BILLBOARD WATCH-Public safety, aesthetics, and the will of the people continue to get short shrift at the City Council Planning and Land Use Management (PLUM) Committee, as it caves to the powerful billboard lobby. After years of hearings and reports, the committee on May 31 gave instructions to the City Attorney to finally draft a new Citywide Sign Ordinance that will govern billboards, known legally as off-site signs (Council File 11-1705). We should all enjoy the dark night skies while we can, because if this bill becomes a law, digital billboards will be going up in all kinds of new places, flashing messages in our faces every 8 seconds.
The committee was working from a draft bill devised by the City Planning Commission (CPC) in late 2015. That draft was a fair compromise between billboard companies, advertisers, and citizens' rights to a livable and safe visual environment: It permitted digital billboards only in sign districts located in high-intensity commercial zones. Moreover, a company that wanted to erect a digital billboard it had to take down ten times that square footage in traditional static billboards elsewhere. There was no provision for amnesty for any of the 900-plus static billboards in LA that lack effective permits.
That was then. PLUM has turned the CPC recommendations into something unrecognizable. Digital billboards would be permitted both within sign districts and outside them, in any land use zone that includes the word "Commercial," which would take in most major streets and intersections. The approval process would be through the relatively loose Conditional Use Permit. Instead of a 10:1 takedown ratio, PLUM would institute a sliding scale, from 2:1 to a maximum of 8:1. The difference in each case would come from contributions by sign companies to city-run fund: they could pay more in order to take down less.
The PLUM committee calls this kitty a Billboard Blight Reduction fund, which is deeply ironic. The fees for each billboard would be paid once, but the billboard would reap profits for the company for decades. In effect, PLUM is selling your eyeballs. While the fund is meant to help pay for street improvements, the tradeoff is too great a price to pay for things which the city could and should fund itself through an appropriations process.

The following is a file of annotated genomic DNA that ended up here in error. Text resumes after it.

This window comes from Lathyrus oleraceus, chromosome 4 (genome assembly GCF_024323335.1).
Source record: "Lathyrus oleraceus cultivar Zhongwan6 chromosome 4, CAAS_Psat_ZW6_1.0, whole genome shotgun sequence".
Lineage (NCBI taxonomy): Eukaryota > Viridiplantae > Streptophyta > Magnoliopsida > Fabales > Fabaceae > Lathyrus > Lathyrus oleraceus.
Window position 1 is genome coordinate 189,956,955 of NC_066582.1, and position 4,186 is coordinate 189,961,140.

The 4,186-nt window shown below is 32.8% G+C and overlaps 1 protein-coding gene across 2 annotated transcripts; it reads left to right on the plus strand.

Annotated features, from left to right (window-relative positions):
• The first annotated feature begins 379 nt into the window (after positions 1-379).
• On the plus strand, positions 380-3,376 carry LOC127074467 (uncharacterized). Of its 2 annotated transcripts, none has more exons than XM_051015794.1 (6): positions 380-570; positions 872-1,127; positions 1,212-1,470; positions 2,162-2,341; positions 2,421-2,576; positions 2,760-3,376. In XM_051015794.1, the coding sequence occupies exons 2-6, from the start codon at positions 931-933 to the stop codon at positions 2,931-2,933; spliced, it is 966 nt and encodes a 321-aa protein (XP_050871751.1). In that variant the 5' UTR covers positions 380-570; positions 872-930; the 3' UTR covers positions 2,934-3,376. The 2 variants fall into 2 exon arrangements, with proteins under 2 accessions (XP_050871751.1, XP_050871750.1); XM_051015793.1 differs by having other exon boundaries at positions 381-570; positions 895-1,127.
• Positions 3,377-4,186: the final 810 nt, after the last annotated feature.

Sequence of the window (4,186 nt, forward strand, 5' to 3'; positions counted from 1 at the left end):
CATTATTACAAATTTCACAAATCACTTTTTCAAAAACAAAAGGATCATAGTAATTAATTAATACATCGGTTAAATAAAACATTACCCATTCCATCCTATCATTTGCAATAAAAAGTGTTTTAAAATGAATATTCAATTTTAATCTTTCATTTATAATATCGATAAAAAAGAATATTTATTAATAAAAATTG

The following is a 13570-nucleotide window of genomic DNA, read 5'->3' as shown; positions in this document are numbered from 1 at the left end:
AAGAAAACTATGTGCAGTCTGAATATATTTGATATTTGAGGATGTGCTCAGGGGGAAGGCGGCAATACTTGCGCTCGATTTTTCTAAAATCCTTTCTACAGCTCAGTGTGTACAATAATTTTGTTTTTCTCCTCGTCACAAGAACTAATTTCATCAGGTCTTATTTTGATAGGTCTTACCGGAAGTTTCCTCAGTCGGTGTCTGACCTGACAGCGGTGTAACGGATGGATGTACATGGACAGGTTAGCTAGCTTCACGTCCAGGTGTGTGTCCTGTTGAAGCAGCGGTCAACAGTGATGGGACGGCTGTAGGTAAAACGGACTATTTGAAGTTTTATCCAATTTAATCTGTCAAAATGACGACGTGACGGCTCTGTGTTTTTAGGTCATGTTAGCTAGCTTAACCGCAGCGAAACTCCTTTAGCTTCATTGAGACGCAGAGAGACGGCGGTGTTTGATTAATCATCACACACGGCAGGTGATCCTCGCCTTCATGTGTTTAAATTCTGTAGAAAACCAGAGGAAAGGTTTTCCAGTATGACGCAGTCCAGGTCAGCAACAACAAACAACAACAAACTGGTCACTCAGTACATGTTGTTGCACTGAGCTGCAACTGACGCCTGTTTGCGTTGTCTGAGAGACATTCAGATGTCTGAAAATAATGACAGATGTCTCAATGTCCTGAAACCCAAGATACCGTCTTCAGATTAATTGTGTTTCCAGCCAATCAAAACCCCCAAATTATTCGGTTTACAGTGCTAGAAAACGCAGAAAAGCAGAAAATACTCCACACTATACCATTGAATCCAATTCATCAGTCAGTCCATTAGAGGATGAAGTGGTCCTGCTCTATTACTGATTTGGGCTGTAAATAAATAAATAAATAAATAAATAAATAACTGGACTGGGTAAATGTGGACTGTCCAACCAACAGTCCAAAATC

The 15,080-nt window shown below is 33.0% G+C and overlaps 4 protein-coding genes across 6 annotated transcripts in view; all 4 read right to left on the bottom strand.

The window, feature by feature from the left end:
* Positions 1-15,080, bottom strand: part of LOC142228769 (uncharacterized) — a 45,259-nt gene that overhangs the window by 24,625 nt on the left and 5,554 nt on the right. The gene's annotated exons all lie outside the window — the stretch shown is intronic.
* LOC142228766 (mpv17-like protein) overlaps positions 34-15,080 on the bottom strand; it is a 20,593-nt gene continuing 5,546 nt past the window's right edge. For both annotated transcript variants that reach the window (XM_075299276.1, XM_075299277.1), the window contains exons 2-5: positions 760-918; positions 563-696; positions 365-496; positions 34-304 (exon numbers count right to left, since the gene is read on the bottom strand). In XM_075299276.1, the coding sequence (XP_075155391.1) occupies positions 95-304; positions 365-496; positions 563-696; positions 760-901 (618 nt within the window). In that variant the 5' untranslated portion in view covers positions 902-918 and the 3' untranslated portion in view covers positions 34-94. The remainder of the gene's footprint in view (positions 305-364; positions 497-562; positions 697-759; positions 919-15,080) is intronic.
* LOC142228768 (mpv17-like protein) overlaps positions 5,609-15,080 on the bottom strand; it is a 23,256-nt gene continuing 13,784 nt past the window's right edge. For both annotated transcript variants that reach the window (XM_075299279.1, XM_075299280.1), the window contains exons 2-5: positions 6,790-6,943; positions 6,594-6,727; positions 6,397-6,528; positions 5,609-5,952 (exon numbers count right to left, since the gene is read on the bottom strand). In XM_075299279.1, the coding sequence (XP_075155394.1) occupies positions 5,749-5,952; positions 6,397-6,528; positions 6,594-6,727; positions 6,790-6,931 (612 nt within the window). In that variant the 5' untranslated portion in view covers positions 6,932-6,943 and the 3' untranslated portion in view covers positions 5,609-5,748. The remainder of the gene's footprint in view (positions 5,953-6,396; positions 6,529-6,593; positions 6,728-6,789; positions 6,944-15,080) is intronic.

There are other plums in this pie for billboard companies. PLUM for the first time introduced language to permit digital on-site signage. This is a new subject worthy of an open and transparent conversation with stakeholders from all communities, as new digital signage on storefronts would radically alter community character in many neighborhoods. There has never been any discussion about a policy to permit digital on-site signs and, in fact, CPC intentionally separated the policy discussions of off-site and on-site signage. PLUM also included a provision to allow digital billboards on city-owned property. In sum, the PLUM instructions would allow digital signs both on businesses and on billboards located almost anywhere a sign company might like to have them.
Besides the obvious aesthetic arguments against digital billboards, a growing number of studies have shown that they contribute heavily to driver distraction and accidents. Thus, this ordinance flies in the face of Vision Zero, the city's new program for reducing traffic fatalities.
Lurking behind this proposed legislation is a bushel of campaign contributions. Billboard companies in the past have given free advertising space to several of the PLUM committee members (Huizar, Englander, and Harris-Dawson) in support of their election campaigns, and cash contributions to all. In gratitude, PLUM members have practically jumped into their pockets. The final bill will be unveiled in about 30 days; those who oppose visual blight will be urging the full council to restore some sanity.
(Patrick Frank is president of the Ban Billboard Blight Coalition.) Prepped for CityWatch by Linda Abrams.
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